Dresden, October 04, 2021 – At the annual congress of the WGP (Scientific Society for Production Engineering), solutions for the upcoming structural change of the industry towards energetically improved processes or even the use of environmentally friendly materials were presented. “This change can only be contested with innovative production technology and the new possibilities of digitalization and automation,” warns Prof. Steffen Ihlenfeldt from the WGP Institute for Mechatronic Mechanical Engineering (IMD) at the TU Dresden and co-organizer of the congress. Christian Piechnick, CEO and co-founder of Wandelbots GmbH in Dresden, presented one of the solutions during his keynote address. “We have developed software that makes it much easier and faster to program robots,” he explained, “a user interface that allows anyone to use robotic technologies quite easily and inexpensively. That holds potential for efficient and sustainable production that is still untapped in many areas.”
Piechnick and his co-founders have developed a uniform and simple driver concept. “Think of Windows,” explained the Dresden native. “Computers were previously a complex technology, difficult for the layperson to understand, and software companies lacked easy access. Microsoft made sure that PCs could be found in every home and every business. First, it provided an easy-to-use user interface, and second, it introduced a widely used driver concept. This meant that operators no longer had to deal with heterogeneous hardware and its integration into an overall system. One of the most important contributions, however, was the introduction of uniform developer tools and interfaces. This allows millions of software developers to build and deploy solutions. This is exactly what Wandelbots is trying to establish for robotics. This includes innovative input devices as well as software.”
The democratization of robotics
A practical example: a welder can record a welding process of whatever kind using the new AI-powered software. For this, he uses the TracePen, which visually resembles a screwdriver. The process is recorded once. The software generates a virtual image of the task from the data. This can then be fine-tuned on an iPad using the Wandelbots software. The software generates a skill for any robot – and also integrates its environment, such as end effectors or sensors that it uses. At the push of a button, so to speak, it takes over the specified welding process fully automatically. “This is the democratization of robotics, because now it is no longer just large companies that can automate large series, such as in car body construction, simply and cheaply. All of us, from robot manufacturers to system integrators and application manufacturers to end customers, can benefit.”
Small and medium-sized companies could receive a boost from the new concept that can hardly be underestimated. “So far, they have been left behind by automation. But that will change with our technology, because technology is no longer the really expensive thing about robots. Financially, it’s mainly the programmers who make an impact.” The “Windows for robots” provides everyone with a universal platform on which different manufacturers can work together to build solutions that can then be used by anyone. This creates entirely new opportunities. “So many AI experts have so many great ideas that can’t be implemented because they can’t understand and program robots,” Piechnick enthused. “That kills a whole lot of the ideas. With a platform like this, the imagination of AI specialists will be much less limited in the future.”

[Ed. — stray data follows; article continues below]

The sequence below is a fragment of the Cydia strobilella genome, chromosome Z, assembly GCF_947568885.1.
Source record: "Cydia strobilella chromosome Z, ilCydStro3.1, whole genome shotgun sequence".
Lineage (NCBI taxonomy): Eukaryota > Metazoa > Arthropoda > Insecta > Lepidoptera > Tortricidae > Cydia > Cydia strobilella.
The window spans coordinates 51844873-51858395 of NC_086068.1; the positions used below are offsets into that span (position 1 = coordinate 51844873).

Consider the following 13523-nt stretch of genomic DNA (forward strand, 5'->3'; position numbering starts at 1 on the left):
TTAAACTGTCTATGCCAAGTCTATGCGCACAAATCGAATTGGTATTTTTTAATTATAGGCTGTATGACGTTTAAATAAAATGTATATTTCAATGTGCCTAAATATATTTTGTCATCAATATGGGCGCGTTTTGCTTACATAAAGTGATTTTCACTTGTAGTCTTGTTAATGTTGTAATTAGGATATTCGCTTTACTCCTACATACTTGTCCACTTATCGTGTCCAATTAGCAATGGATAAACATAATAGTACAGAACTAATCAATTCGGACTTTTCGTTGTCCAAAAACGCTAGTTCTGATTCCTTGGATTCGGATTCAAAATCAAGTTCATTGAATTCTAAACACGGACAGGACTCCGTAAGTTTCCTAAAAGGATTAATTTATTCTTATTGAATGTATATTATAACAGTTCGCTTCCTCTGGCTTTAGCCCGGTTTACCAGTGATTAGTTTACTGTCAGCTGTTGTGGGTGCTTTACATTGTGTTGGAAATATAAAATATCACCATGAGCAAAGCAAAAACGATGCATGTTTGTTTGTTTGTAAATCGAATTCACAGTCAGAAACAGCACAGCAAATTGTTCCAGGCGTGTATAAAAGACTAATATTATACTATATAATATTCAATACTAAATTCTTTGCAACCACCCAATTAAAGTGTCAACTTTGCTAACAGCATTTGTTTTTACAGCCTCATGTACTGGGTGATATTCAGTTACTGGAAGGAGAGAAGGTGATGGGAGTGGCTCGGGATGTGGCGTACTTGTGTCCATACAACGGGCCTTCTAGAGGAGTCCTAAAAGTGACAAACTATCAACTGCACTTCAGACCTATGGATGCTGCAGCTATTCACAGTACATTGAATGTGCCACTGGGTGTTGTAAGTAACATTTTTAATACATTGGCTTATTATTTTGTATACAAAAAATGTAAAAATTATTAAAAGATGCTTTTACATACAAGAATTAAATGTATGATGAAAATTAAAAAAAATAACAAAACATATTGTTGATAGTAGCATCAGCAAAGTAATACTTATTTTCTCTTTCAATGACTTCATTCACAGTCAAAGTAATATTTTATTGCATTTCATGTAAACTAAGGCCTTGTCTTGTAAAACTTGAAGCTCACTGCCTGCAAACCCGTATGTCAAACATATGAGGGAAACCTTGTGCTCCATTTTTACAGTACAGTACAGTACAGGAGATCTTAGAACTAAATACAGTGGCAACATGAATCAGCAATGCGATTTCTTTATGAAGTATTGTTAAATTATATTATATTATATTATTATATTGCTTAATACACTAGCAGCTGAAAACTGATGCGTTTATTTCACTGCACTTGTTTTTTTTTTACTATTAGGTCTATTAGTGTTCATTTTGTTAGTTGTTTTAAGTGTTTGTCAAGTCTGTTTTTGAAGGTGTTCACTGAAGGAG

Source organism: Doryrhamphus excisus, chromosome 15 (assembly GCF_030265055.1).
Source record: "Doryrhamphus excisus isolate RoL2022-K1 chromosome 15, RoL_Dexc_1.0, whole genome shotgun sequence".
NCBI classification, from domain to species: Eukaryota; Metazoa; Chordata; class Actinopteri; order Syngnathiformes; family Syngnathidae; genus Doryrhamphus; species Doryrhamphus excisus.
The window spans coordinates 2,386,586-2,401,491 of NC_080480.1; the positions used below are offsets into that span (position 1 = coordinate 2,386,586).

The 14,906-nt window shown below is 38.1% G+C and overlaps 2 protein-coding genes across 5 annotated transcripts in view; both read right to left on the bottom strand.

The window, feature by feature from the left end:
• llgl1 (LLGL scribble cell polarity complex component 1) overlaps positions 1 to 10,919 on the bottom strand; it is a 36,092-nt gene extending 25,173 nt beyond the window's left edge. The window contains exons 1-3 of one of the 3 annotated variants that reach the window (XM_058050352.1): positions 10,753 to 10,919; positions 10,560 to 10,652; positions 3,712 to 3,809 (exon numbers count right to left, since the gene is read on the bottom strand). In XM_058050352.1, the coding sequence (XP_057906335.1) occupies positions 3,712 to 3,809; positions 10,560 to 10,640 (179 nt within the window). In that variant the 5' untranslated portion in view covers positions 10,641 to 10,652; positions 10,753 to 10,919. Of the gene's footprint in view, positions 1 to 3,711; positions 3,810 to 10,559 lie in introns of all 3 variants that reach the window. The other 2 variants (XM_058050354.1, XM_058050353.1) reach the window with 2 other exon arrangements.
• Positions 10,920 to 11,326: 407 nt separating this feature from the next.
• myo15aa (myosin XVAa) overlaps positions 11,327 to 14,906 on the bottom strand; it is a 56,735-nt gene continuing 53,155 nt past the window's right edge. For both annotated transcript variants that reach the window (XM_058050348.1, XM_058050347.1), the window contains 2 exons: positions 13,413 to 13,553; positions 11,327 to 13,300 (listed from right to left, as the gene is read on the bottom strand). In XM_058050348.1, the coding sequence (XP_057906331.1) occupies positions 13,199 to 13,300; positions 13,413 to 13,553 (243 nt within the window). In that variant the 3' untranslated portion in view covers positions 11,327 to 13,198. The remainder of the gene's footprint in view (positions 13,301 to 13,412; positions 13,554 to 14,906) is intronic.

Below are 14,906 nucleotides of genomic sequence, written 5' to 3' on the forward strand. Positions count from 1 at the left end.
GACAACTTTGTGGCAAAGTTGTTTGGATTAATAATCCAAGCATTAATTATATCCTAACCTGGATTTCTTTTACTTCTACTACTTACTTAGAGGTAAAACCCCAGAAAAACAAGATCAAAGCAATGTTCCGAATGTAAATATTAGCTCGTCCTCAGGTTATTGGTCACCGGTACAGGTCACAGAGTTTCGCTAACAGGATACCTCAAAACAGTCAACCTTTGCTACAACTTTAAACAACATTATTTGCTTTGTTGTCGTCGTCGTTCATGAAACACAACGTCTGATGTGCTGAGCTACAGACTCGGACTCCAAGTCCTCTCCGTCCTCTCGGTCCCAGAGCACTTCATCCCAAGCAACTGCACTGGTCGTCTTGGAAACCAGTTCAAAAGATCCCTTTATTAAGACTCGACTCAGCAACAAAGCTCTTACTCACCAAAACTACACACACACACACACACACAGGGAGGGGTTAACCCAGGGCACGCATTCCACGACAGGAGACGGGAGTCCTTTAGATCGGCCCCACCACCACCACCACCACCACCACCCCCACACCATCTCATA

It’s not just the boundaries between IT and production technology that are becoming increasingly blurred. WGP professor Reimund Neugebauer, president of the Fraunhofer-Gesellschaft, spoke about the convergence of different technologies. Completely different fields of research are converging. Among other things, Neugebauer mentioned biological transformation. “We are just beginning to explore how we can use principles, materials and structures from nature for production technology,” the production scientist explained. “With the convergence of biology, computer science and engineering, sustainable and intelligent production will be possible.” As just one example, understanding ant colonies and their swarm architecture can help optimize the utilization of a production process, increasing both resilience and resource efficiency.
In principle, Ihlenfeldt was very pleased with the quality of the contributions. “The boundaries of production technologies are being pushed further and further. New ideas are emerging from the contributions and discussions on robotics, innovative cutting and forming machine tools and processes, additive manufacturing and, last but not least, business management topics. They can enable the manufacturing industry to produce innovative solutions. In this way, we are doing our part for a sustainable industry that is not only sustainable, but also continues to secure the prosperity of us all.”